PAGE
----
What Does History Tell Us About A Low VIX, Complacency, And Stock Market Risk?

Given the S&P 500’s (INDEXSP:.INX) weak performance (see A, B, and C in chart above) following similar low readings on the VIX “fear index”, it is prudent to ask, how concerned should we be heading into 2017 with the VIX Volatility Index (INDEXCBOE:VIX) sitting near 11?

Possible concerns were summarized in a recent CNBC article:

“The so-called fear index shows that investors are feeling content right now, but volatility could be coming as markets roll into 2017… Typically, a low VIX signals a market that’s comfortable with current levels. But as 2016 winds down, some analysts say the low levels in the VIX and improved outlook on growth potentially set the market up for disappointment — and greater volatility ahead.”

What Happens If We Look Further Back In History?

To remove our historical bias, the dates have been removed from the first chart below. The second chart is December 2016. Notice in both cases, the VIX drops from much higher levels (green lines) to roughly 11, while the S&P 500 is consolidating (orange boxes). Price action and the VIX in both cases show higher levels of expected volatility (“fear”) and an indecisive market (consolidation). In both cases as confidence started to return, the S&P 500 moved back near the top of the orange box as the VIX dropped (“lower levels of fear”).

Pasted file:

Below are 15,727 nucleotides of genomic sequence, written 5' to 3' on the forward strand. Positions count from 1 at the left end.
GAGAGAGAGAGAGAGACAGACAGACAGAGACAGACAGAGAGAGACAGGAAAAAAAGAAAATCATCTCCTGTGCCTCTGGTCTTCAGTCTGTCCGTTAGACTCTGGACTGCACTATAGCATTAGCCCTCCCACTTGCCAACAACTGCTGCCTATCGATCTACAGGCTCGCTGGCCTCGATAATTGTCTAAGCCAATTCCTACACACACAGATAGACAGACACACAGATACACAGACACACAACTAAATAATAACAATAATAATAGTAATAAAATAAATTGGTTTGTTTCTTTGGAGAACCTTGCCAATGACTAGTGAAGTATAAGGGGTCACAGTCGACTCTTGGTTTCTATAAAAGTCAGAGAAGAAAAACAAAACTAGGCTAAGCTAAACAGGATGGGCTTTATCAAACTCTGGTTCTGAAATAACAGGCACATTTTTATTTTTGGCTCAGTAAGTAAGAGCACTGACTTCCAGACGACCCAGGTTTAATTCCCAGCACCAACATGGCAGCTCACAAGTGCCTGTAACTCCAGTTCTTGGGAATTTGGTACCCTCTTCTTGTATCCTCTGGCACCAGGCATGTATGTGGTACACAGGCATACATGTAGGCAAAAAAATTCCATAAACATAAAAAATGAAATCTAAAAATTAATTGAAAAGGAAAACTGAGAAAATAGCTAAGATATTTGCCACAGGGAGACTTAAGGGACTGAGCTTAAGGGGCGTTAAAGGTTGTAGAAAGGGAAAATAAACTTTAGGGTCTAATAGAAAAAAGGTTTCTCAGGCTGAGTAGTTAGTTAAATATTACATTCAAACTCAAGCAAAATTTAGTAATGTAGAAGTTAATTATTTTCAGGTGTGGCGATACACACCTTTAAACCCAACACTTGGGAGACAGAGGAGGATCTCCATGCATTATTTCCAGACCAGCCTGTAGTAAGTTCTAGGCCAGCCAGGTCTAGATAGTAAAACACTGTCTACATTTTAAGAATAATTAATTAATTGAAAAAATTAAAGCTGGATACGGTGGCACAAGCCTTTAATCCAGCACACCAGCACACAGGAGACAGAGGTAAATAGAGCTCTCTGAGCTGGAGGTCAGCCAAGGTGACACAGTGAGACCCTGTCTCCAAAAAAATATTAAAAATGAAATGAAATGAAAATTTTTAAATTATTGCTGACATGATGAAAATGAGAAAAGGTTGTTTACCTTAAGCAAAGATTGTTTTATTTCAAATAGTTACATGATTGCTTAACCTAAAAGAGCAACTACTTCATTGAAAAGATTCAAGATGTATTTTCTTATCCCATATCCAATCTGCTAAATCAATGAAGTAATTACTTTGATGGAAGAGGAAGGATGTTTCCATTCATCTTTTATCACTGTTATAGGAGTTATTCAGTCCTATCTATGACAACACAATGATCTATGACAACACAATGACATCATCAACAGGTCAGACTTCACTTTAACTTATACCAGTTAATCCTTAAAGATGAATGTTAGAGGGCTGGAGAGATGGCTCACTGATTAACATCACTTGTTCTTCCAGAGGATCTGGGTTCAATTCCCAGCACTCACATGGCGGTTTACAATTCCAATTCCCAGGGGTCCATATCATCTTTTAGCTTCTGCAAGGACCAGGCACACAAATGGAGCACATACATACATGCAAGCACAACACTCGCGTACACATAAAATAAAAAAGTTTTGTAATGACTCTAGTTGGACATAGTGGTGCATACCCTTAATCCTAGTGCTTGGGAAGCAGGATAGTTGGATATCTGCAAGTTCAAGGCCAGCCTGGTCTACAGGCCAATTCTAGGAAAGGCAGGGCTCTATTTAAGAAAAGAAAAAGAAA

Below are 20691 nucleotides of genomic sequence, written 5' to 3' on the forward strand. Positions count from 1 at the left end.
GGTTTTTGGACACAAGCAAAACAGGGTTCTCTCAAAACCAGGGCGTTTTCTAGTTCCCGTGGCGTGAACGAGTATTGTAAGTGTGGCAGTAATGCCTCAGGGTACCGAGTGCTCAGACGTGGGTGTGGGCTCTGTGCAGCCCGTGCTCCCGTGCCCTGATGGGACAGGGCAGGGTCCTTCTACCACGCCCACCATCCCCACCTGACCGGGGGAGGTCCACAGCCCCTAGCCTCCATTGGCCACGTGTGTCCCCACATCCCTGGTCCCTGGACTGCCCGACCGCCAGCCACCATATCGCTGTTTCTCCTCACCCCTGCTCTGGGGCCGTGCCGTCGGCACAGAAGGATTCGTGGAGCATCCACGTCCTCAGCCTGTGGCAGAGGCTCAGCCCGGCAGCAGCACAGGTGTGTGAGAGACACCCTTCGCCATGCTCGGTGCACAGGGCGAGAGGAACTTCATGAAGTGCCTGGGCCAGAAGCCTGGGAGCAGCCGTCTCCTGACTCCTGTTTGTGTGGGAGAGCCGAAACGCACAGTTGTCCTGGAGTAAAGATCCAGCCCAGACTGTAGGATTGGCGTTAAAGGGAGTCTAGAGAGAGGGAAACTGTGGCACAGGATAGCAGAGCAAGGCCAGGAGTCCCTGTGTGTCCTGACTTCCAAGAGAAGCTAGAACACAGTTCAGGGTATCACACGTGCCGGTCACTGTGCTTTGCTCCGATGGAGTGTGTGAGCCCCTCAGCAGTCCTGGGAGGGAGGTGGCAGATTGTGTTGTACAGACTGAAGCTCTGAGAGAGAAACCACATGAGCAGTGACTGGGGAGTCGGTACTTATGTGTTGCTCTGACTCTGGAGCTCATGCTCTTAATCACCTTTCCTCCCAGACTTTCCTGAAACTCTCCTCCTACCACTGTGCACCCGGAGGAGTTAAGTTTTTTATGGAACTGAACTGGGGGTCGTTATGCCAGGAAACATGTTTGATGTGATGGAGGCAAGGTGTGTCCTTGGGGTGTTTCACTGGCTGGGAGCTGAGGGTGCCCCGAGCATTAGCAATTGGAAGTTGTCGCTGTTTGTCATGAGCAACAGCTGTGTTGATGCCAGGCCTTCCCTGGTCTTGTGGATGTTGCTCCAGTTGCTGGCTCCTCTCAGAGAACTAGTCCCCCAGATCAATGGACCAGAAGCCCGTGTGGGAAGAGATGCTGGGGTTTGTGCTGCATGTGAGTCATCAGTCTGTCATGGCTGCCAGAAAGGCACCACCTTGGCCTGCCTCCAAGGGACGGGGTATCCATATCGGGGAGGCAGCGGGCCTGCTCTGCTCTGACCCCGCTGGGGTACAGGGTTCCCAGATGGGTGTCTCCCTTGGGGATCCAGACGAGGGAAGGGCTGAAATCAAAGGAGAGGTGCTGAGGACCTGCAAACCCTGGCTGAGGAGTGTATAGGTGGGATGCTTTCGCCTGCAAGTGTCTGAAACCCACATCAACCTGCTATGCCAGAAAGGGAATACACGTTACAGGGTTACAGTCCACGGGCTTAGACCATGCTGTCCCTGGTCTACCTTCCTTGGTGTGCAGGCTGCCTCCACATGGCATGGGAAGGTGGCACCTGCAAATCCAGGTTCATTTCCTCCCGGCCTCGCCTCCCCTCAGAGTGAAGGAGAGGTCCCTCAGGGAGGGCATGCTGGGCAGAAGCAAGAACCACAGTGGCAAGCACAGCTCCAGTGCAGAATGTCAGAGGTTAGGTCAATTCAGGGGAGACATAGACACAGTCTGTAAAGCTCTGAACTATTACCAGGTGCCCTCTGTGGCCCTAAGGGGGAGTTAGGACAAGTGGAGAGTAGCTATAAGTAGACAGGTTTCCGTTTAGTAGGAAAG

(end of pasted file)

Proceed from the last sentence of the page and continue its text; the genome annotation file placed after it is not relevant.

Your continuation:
What Happened Next In The Historical Case?

The chart below shows what happened over the next year; the VIX rose from low levels, but returned back to low levels (near the present day reading of 11) several times (see 1, 2, 3, 4, 5, and 6 below). Even with the VIX hovering near 11 on seven separate occasions, the S&P 500 posted a gain of over 40% in the same period (see lower portion of chart).


Given the VIX rose from 11 to higher levels and then dropped back near 11 six additional times, articles that were written based on “a low VIX means stocks are in trouble” theory were not particularly helpful to longer-term investors. Timeframes matter, meaning the VIX may have been helpful to short-term traders in some cases.



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